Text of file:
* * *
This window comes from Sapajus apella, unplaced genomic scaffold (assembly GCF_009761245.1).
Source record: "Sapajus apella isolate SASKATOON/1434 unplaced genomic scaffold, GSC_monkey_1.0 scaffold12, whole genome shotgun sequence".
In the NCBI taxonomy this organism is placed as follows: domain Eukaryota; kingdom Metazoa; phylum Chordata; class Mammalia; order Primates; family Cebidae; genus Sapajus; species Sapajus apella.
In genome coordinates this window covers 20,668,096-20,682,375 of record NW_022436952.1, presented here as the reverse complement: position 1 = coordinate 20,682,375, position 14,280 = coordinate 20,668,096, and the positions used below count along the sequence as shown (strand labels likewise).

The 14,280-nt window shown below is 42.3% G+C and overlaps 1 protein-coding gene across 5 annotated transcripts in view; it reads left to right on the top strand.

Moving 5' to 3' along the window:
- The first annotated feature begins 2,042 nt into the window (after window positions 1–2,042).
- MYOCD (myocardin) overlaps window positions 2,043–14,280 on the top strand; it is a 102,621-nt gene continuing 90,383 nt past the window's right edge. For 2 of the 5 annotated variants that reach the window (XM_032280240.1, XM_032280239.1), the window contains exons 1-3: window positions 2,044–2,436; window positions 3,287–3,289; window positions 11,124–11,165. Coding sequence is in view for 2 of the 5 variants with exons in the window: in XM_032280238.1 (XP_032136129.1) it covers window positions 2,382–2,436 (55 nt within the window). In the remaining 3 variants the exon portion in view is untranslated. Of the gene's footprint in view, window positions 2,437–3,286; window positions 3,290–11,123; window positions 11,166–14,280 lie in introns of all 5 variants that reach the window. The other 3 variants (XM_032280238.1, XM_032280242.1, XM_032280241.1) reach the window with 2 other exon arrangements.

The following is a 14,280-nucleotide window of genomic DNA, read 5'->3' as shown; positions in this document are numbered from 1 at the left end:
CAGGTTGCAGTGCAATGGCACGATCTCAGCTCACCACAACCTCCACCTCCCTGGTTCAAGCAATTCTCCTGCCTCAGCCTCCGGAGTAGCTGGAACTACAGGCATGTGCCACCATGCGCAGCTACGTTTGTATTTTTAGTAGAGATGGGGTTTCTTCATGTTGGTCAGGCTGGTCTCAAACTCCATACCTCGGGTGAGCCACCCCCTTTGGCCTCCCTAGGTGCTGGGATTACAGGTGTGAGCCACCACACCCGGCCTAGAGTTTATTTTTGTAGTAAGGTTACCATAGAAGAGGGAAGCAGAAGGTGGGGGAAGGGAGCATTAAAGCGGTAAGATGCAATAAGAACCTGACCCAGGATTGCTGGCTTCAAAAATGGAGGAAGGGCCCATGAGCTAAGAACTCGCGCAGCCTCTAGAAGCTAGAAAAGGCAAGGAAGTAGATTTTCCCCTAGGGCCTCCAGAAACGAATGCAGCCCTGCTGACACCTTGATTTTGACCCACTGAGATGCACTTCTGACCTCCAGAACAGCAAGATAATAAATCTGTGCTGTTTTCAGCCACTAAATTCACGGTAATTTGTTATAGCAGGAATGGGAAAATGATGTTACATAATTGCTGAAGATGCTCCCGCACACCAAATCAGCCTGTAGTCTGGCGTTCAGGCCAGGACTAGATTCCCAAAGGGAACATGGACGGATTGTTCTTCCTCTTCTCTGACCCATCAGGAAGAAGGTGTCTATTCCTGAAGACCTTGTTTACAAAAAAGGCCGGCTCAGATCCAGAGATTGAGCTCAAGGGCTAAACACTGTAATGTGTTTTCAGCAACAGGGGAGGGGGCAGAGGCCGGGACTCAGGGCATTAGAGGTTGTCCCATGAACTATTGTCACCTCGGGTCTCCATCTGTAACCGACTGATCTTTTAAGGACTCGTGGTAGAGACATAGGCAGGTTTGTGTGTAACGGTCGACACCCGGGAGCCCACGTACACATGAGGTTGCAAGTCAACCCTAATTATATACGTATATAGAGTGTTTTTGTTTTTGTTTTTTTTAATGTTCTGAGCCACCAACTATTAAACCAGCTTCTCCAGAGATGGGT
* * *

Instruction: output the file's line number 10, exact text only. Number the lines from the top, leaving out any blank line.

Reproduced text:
CAGGTTGCAGTGCAATGGCACGATCTCAGCTCACCACAACCTCCACCTCCCTGGTTCAAGCAATTCTCCTGCCTCAGCCTCCGGAGTAGCTGGAACTACAGGCATGTGCCACCATGCGCAGCTACGTTTGTATTTTTAGTAGAGATGGGGTTTCTTCATGTTGGTCAGGCTGGTCTCAAACTCCATACCTCGGGTGAGCCACCCCCTTTGGCCTCCCTAGGTGCTGGGATTACAGGTGTGAGCCACCACACCCGGCCTAGAGTTTATTTTTGTAGTAAGGTTACCATAGAAGAGGGAAGCAGAAGGTGGGGGAAGGGAGCATTAAAGCGGTAAGATGCAATAAGAACCTGACCCAGGATTGCTGGCTTCAAAAATGGAGGAAGGGCCCATGAGCTAAGAACTCGCGCAGCCTCTAGAAGCTAGAAAAGGCAAGGAAGTAGATTTTCCCCTAGGGCCTCCAGAAACGAATGCAGCCCTGCTGACACCTTGATTTTGACCCACTGAGATGCACTTCTGACCTCCAGAACAGCAAGATAATAAATCTGTGCTGTTTTCAGCCACTAAATTCACGGTAATTTGTTATAGCAGGAATGGGAAAATGATGTTACATAATTGCTGAAGATGCTCCCGCACACCAAATCAGCCTGTAGTCTGGCGTTCAGGCCAGGACTAGATTCCCAAAGGGAACATGGACGGATTGTTCTTCCTCTTCTCTGACCCATCAGGAAGAAGGTGTCTATTCCTGAAGACCTTGTTTACAAAAAAGGCCGGCTCAGATCCAGAGATTGAGCTCAAGGGCTAAACACTGTAATGTGTTTTCAGCAACAGGGGAGGGGGCAGAGGCCGGGACTCAGGGCATTAGAGGTTGTCCCATGAACTATTGTCACCTCGGGTCTCCATCTGTAACCGACTGATCTTTTAAGGACTCGTGGTAGAGACATAGGCAGGTTTGTGTGTAACGGTCGACACCCGGGAGCCCACGTACACATGAGGTTGCAAGTCAACCCTAATTATATACGTATATAGAGTGTTTTTGTTTTTGTTTTTTTTAATGTTCTGAGCCACCAACTATTAAACCAGCTTCTCCAGAGATGGGT